# FAQ#

Some tips and tricks when you can’t rule them all.

## Time-varying parameters#

Time-varying parameters are an important feature of **do-mpc**.
But when do I need them, how are they implemented and what makes them different from regular parameters?

With model predictive control and moving horizon estimation we are considering finite future (control) or past (estimation) trajectories
based on a model of our system.
These finite sequences are shifting at each estimation and control step.
**Time-varying parameters** are required, when:

the model is subject to some exterior influence (e.g. weather prediction) that is varying at each element of the sequence.

the MPC/MHE cost function contains elements (e.g. a reference for control) that is varying at each element of the sequence.

Both cases have in common that the parameters are **a priori known** and not constant over the prediction / estimation horizon.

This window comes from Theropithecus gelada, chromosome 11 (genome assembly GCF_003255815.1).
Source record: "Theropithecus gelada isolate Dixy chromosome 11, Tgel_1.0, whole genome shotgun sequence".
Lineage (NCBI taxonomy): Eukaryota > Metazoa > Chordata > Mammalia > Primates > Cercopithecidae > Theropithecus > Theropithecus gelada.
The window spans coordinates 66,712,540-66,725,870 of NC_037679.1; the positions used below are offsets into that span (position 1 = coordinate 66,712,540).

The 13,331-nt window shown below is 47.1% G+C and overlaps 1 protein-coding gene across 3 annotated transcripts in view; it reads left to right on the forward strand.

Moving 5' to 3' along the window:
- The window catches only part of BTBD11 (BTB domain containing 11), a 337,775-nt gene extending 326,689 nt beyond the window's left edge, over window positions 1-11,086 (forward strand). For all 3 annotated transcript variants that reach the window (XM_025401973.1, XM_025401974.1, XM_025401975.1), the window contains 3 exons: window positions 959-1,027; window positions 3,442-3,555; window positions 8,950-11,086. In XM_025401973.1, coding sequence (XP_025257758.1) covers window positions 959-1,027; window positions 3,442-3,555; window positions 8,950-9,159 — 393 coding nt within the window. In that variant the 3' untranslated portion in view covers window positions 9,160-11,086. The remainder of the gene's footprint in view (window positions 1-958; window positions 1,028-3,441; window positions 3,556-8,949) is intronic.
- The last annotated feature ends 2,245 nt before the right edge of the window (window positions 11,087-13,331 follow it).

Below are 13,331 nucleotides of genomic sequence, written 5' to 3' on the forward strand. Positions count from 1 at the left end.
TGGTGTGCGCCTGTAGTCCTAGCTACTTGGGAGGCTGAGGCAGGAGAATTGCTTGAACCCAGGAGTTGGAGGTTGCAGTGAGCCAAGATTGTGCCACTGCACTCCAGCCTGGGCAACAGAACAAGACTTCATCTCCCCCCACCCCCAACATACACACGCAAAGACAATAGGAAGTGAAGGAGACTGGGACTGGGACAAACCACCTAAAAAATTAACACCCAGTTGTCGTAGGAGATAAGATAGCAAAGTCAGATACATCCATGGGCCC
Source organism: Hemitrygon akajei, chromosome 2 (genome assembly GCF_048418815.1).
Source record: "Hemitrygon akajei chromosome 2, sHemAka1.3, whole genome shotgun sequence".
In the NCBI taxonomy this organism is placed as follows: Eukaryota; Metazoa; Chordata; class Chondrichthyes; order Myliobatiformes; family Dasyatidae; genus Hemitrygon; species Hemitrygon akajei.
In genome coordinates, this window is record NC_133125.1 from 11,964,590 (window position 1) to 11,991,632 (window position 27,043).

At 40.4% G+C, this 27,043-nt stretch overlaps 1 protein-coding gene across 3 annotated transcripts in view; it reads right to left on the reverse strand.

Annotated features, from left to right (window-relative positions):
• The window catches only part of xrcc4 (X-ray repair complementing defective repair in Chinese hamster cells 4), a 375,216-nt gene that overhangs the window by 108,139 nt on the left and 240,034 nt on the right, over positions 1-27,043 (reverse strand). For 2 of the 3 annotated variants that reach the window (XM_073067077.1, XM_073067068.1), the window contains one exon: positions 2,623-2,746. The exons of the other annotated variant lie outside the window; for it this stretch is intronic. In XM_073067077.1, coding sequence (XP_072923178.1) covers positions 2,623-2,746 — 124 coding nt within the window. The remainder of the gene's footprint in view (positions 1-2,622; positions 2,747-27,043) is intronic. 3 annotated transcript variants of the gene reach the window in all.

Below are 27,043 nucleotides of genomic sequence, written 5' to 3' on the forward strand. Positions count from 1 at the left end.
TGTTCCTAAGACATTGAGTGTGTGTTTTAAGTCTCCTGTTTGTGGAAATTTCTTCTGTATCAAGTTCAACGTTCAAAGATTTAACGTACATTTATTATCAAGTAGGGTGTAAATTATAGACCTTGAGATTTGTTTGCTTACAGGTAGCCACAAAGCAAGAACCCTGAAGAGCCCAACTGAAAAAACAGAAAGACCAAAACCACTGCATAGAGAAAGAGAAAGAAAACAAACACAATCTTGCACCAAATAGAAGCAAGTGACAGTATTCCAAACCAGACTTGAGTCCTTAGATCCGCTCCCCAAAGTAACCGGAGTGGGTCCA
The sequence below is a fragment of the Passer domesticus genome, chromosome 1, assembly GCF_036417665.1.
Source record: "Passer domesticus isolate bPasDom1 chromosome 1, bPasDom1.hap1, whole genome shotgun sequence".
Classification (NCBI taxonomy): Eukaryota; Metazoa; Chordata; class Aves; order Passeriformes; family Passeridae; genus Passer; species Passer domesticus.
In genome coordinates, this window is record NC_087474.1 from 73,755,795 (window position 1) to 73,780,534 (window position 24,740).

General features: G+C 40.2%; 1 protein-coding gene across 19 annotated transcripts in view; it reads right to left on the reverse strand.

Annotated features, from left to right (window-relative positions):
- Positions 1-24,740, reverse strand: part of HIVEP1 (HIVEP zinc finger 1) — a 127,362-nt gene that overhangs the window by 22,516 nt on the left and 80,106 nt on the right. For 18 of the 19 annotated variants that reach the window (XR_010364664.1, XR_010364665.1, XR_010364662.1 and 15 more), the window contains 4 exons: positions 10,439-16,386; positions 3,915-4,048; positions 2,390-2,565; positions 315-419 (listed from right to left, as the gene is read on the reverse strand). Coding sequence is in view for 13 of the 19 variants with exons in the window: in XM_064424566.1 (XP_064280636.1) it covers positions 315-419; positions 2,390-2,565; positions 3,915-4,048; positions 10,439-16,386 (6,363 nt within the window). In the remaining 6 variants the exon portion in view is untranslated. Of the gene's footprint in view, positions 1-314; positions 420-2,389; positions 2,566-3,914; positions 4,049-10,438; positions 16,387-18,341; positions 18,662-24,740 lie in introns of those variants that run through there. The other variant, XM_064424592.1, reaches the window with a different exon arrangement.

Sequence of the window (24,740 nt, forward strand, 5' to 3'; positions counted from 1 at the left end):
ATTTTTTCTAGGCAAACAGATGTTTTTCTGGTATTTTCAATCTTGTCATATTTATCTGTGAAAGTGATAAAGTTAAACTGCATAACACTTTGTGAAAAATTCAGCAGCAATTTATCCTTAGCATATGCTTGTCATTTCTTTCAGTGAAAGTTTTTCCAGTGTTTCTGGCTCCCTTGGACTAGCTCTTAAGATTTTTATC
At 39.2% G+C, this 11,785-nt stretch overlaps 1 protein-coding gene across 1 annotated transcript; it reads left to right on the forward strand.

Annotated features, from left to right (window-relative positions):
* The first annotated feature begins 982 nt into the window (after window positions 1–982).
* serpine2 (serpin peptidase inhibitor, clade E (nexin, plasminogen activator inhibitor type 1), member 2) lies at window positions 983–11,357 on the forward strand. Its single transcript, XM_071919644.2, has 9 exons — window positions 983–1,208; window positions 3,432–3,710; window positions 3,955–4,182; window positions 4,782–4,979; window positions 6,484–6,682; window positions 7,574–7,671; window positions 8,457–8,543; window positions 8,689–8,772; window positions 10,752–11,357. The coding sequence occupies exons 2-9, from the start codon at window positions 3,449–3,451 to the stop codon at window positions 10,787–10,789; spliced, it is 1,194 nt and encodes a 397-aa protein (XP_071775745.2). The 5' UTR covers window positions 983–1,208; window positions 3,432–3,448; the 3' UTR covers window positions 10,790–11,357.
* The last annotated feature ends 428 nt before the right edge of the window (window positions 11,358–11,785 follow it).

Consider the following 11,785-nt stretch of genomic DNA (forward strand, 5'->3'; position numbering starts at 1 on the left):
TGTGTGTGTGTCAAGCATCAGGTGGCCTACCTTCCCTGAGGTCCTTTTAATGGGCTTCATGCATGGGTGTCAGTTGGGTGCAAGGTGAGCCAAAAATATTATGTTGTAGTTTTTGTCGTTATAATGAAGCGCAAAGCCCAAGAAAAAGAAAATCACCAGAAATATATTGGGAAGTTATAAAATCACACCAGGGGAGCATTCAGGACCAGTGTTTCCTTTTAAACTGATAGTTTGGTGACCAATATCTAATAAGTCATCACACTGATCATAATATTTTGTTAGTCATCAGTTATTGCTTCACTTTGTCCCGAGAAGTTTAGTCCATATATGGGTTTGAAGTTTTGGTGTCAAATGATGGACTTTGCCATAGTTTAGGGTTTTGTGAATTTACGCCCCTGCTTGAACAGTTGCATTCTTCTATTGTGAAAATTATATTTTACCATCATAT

This is the main difference to regular **parameters** which typically only influence the model (not the cost function)
and can be estimated with moving horizon estimation and considered as parametric uncertainties for robust model predictive control.

### Implementation#

Time-varying parameters are always introduced in the **do-mpc** `do_mpc.model.Model`

with the
`do_mpc.model.Model.set_variable`

method. For example:

```
model_type = 'continuous' # either 'discrete' or 'continuous'
model = do_mpc.model.Model(model_type)
# Introduce state temperature:
temperature = model.set_variable(var_type='_x', var_name='temperature')
# Introduce tvp: Set-point for the temperature